35 Factories need fuel to run the machines: COAL Coal mining expands: Production doubles from 1750 to Fueling the machines:

36 Factories need fuel to run the machines: COAL Coal mining expands: Production doubles from 1750 to Large cities grow up near coal and iron fields. Fueling the machines:

37 Factories need fuel to run the machines: COAL Coal mining expands: Production doubles from 1750 to Large cities grow up near coal and iron fields.

38 Labor issues

39 The raw wool and cotton that fed the British textile mills came from: Labor issues

40 The raw wool and cotton that fed the British textile mills came from: Lands converted from farming to raising sheep, leaving farm workers without jobs Labor issues

41 The raw wool and cotton that fed the British textile mills came from: Lands converted from farming to raising sheep, leaving farm workers without jobs Urbanization: movement of people from rural to urban (city) areas Labor issues

42 Conditions in the cities:

43 Housing, water, sewers, food supplies, and lighting were completely inadequate. Conditions in the cities:

44 Housing, water, sewers, food supplies, and lighting were completely inadequate.  Slums grew and disease destroyed the population. Conditions in the cities:

45 Housing, water, sewers, food supplies, and lighting were completely inadequate.  Slums grew and disease destroyed the population.  Crime increased and became a way of life for those who could make a living in no other way. Conditions in the cities:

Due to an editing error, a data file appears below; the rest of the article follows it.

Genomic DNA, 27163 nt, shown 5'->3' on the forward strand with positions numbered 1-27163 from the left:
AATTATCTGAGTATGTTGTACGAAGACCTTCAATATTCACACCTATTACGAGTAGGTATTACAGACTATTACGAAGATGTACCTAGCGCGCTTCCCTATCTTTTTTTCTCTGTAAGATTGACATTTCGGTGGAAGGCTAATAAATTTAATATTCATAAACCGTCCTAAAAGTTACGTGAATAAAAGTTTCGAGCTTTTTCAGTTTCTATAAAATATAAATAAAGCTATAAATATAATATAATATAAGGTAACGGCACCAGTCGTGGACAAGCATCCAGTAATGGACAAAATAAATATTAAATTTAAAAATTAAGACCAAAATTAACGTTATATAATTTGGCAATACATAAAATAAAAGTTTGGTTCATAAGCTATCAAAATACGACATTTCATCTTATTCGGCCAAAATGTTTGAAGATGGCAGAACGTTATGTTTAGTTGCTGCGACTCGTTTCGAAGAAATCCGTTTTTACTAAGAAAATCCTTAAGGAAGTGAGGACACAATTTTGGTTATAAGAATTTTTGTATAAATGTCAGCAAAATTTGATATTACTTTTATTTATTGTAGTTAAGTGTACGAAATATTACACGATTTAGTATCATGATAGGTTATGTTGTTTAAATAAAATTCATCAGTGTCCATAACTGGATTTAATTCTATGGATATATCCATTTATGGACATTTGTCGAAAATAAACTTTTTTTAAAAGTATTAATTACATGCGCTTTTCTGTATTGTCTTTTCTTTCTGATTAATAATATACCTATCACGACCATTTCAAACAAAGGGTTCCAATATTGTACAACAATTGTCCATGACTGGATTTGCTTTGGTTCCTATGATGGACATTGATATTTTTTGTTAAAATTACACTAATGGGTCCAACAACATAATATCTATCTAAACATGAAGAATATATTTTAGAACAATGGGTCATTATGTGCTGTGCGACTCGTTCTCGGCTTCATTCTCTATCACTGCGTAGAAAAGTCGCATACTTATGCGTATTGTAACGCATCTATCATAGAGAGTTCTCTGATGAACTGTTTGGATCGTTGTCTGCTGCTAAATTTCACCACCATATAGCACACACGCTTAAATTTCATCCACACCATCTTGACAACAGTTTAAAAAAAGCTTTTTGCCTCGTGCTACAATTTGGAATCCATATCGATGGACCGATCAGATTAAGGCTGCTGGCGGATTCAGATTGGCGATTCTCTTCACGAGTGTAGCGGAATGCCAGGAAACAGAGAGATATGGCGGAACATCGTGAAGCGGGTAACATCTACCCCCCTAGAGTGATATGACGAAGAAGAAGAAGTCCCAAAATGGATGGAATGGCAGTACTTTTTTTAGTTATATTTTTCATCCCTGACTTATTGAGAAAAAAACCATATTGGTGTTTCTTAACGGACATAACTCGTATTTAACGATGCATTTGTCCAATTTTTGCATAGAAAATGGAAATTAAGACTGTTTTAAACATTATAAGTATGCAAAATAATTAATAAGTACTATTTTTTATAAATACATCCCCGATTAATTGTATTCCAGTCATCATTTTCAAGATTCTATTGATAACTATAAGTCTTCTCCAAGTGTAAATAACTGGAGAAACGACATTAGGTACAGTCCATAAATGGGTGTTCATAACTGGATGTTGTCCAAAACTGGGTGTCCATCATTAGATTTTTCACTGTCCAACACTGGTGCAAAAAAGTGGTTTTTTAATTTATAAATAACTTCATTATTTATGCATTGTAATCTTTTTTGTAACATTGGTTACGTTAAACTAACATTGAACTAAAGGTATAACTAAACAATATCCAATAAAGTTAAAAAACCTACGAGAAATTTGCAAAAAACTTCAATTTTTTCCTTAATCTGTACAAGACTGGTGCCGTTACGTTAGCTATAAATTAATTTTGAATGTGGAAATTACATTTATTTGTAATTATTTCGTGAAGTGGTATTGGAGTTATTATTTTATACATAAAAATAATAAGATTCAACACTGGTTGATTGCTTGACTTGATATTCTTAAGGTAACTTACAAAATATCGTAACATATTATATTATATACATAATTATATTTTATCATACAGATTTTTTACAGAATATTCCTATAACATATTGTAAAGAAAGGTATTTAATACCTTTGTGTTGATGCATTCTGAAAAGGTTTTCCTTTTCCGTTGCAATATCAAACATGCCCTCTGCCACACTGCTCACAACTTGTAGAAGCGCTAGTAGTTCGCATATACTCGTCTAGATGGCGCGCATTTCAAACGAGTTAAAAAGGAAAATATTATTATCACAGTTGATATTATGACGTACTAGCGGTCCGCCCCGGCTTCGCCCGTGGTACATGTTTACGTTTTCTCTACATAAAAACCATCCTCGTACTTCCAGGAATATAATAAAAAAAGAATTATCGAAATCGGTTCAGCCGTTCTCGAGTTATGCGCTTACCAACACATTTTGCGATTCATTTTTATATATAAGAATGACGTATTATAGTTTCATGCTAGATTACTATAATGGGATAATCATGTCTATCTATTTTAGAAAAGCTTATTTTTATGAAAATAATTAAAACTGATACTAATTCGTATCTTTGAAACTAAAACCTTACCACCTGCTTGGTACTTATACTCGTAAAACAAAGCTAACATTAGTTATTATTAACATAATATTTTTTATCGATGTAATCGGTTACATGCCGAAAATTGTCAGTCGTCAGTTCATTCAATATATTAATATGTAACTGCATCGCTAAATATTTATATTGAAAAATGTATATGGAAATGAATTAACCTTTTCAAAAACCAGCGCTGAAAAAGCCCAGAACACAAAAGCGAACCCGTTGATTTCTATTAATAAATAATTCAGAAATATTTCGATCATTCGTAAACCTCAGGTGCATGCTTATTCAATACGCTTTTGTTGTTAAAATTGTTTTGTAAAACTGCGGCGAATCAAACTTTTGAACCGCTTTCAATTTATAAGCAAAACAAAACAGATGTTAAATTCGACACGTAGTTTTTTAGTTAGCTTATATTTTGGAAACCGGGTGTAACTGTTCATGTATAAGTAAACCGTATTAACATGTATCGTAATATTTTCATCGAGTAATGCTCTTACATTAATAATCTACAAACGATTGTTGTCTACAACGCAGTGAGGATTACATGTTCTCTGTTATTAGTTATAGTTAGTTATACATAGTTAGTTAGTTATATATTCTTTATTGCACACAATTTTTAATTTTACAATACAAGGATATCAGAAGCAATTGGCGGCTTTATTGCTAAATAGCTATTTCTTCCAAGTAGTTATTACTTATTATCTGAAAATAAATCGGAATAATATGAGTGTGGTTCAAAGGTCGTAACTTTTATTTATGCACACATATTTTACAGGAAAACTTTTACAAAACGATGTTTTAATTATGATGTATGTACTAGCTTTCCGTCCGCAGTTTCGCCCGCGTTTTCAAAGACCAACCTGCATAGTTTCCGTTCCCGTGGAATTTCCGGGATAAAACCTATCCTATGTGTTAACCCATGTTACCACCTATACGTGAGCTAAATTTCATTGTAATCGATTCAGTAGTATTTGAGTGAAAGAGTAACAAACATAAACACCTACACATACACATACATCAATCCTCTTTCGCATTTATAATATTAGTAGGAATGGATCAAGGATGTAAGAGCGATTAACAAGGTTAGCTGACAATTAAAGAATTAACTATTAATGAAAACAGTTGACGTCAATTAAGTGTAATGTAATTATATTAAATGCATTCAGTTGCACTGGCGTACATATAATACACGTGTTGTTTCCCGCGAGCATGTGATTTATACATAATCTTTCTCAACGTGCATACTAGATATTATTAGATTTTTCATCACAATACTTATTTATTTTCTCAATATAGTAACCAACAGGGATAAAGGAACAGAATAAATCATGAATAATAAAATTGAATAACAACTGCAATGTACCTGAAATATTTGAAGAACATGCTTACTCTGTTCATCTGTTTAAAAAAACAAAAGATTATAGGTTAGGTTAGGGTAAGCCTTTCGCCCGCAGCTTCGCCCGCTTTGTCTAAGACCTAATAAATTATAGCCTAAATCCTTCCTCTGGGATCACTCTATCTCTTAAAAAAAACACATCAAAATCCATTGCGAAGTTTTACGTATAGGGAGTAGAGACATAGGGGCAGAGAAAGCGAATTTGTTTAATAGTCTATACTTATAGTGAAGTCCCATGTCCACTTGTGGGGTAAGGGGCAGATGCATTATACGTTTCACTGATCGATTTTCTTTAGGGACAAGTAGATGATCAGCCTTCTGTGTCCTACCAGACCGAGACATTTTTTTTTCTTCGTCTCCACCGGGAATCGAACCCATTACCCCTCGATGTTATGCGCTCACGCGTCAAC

46 Conditions in the countryside:

47 The only successful farmers were those with large landholdings who could afford agricultural innovations. Conditions in the countryside:

48 The only successful farmers were those with large landholdings who could afford agricultural innovations. Most peasants: Conditions in the countryside:

49 The only successful farmers were those with large landholdings who could afford agricultural innovations. Most peasants: Didn’t have enough land to support themselves Conditions in the countryside:

50 The only successful farmers were those with large landholdings who could afford agricultural innovations. Most peasants: Didn’t have enough land to support themselves Were forced to move to the cities to find work in the factories. Conditions in the countryside:

51 The role of the railroads:

52 Built during the 1830s and 1840s: The role of the railroads:

53 Built during the 1830s and 1840s: Enabled people to leave the place of their birth and migrate easily to the cities. The role of the railroads:

54 Built during the 1830s and 1840s: Enabled people to leave the place of their birth and migrate easily to the cities. Allowed cheaper and more rapid transport of raw materials and finished products. The role of the railroads: